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World Travel Guide > Guides > North America > United States of America > California > San Diego

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Local time San Diego

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Getting around San Diego

Public transport

San Diego Metropolitan Transit System (tel: +1 619 557 4555; www.sdmts.com) operates the city's buses and trolley system. You need exact change on buses. A trolley ticket is valid for two hours in one direction. Passes are available for one, two, three or four days. You can load passes onto a Compass Card smartcard. 

The Coaster train service (tel: +1 760 966 6500; www.gonctd.com/coaster) provides increased transport to outlying areas, linking coastal communities as far north as Oceanside. 

The San Diego-Coronado Ferry (tel: +1 619 234 4111; www.flagshipsd.com/cruises/coronado-ferry) shuttles commuters and visitors between the Broadway Pier at the intersection of Broadway and Harbor Streets and the Ferry Landing shopping and dining centre on Coronado. 

Taxis

Yellow Cab (tel: +1 619 444 4444; www.sandiego.driveu.com) operates throughout San Diego County. It is best for visitors to request a taxi by telephone, although it is possible to hail them in the street in Downtown. A 10-15% tip is appropriate for good service.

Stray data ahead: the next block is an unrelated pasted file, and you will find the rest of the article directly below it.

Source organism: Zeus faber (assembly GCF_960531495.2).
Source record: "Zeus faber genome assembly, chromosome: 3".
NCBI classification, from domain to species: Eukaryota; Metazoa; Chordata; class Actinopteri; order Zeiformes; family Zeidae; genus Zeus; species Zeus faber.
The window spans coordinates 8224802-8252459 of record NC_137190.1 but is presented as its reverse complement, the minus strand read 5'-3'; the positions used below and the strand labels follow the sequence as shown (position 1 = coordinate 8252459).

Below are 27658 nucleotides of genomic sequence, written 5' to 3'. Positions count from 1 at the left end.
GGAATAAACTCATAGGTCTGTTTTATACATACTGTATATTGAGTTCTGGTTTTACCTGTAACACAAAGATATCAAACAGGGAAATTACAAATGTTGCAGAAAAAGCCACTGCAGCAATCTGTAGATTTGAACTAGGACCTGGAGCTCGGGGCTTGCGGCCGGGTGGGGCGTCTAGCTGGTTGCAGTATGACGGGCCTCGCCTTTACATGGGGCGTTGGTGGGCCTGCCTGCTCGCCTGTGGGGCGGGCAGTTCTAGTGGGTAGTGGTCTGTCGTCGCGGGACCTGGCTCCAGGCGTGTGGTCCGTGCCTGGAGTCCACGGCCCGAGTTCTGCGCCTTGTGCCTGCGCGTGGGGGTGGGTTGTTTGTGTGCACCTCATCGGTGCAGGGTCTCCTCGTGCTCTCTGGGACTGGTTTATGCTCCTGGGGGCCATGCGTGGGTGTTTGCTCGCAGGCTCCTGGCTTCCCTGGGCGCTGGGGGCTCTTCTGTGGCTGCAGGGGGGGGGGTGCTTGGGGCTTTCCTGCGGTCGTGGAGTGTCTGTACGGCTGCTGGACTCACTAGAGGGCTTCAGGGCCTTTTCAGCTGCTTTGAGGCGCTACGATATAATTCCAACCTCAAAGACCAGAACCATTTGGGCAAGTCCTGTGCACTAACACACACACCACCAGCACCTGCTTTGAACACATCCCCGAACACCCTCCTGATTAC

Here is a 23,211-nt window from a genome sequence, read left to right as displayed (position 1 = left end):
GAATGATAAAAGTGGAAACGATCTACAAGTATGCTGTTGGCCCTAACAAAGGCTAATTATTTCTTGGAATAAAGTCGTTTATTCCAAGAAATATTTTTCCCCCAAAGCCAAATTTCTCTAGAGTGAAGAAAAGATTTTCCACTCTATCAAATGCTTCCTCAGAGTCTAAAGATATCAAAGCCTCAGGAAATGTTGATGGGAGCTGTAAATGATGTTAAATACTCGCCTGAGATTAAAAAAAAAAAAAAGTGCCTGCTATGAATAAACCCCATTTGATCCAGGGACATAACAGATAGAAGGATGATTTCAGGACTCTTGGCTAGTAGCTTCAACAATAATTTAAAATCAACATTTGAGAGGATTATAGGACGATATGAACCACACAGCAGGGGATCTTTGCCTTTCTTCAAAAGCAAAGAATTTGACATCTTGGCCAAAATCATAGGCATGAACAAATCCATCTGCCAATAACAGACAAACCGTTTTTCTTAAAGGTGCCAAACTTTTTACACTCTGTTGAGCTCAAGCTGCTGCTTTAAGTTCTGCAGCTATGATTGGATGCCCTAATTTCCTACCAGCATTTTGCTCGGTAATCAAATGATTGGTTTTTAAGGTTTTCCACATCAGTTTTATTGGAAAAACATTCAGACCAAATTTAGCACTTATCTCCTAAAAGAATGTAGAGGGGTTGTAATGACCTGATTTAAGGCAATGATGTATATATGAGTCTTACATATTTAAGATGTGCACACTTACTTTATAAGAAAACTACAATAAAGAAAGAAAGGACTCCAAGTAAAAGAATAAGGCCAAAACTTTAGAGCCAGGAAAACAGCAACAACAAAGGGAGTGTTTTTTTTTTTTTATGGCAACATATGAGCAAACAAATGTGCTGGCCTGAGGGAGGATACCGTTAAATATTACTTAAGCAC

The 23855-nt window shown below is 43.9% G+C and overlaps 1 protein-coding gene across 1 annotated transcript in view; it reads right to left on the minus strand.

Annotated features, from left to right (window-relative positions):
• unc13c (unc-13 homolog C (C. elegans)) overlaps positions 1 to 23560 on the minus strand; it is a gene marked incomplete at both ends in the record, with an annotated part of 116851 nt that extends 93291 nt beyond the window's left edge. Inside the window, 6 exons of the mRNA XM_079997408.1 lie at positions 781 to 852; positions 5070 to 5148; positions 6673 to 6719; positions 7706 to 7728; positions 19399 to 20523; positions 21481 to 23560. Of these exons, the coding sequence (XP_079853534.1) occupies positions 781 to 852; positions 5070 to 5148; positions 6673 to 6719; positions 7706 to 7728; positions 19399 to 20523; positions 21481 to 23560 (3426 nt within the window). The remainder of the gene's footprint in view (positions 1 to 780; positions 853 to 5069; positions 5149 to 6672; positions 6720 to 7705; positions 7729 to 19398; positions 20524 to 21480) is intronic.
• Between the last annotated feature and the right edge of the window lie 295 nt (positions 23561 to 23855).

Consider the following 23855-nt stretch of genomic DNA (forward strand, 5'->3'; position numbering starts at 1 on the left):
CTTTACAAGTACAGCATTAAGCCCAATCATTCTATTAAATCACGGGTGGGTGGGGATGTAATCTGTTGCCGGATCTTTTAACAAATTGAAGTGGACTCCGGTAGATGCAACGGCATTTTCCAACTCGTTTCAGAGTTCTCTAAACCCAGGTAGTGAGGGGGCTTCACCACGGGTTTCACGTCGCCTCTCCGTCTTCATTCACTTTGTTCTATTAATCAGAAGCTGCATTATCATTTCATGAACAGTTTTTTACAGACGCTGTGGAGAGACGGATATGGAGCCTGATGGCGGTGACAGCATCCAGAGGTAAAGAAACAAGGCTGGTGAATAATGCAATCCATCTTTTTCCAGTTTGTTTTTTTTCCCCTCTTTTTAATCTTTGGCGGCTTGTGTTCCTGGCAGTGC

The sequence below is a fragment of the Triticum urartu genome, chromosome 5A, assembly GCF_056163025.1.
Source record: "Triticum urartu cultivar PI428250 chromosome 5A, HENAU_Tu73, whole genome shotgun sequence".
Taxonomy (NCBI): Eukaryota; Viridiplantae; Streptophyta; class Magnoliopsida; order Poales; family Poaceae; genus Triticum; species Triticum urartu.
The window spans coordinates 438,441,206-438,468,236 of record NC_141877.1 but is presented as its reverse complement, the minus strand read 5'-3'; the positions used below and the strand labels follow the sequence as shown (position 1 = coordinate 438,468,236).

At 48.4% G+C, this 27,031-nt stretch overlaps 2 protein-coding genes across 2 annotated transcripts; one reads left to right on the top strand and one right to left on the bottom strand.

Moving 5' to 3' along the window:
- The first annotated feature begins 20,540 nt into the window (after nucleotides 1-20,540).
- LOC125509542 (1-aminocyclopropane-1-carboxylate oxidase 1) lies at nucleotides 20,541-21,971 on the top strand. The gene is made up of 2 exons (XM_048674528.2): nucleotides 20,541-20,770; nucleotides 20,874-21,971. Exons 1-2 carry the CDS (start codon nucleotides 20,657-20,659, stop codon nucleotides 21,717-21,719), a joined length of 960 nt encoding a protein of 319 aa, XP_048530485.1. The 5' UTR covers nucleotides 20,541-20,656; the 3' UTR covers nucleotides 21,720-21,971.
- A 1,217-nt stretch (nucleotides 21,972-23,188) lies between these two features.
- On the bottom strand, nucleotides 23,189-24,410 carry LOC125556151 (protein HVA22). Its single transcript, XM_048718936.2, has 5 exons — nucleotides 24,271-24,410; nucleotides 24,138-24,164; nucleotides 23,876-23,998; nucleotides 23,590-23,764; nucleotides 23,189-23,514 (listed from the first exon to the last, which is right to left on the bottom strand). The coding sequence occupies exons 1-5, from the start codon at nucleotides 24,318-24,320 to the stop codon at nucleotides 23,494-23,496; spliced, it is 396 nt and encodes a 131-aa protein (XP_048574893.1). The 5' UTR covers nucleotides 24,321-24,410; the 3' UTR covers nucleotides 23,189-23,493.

Driving

San Diego is well laid out with several well-maintained highways that serve as major arteries to outlying districts. Highways are generally easy to follow, although California's Interstate highways maintain high speeds and can be unnerving for first-time visitors.

As in most Southern California cities, early morning (0630-0900) and late afternoon (1500-1900) are peak rush-hour times and driving during these periods should be avoided. Areas such as Downtown, Mission Bay, Coronado Bridge and the major beach areas are high congestion areas during rush hour. 

The high occupant vehicle lanes (HOV) are designed for vehicles carrying two to three passengers or more (highways differ in their minimum limit of passengers). There are stiff fines for vehicles carrying less than the stated minimum number of passengers. Left lanes that are not HOV lanes are reserved for passing vehicles.

Public parking in the Mission Beach and Pacific Beach areas is usually at a premium on weekends and holidays. A few residential areas have signage indicating the days and hours that visitors are allowed to park on the street. Vehicles that do not obey the regulations may be towed away. Most hotels provide parking to guests for a fee.

If you have abundant free time, it is best to use the bus, trolley or train to reach most areas. Public transport doesn't reach some popular attractions however. If time and efficiency are issues, driving is the best way to get around.

Car hire

Car hire agencies in the USA require a credit card or cash deposit when hiring out a car. The minimum age to hire a car is usually 25 years and you must be in possession of a valid national driving licence. Insurance is mandatory when driving and car hire companies normally carry their own optional insurance. Customers who have their own US car insurance are normally covered while driving a hired vehicle.

There are several major agencies located in the city. These include Avis (tel: +1 619 688 5000; www.avis.com), Budget (tel: +1 619 542 8001; www.budget.com) and Hertz (tel: +1 619 767 5700; www.hertz.com).

Bicycle hire

Cycling is a popular pastime in San Diego and the city has no shortage of bicycle shops to accommodate this.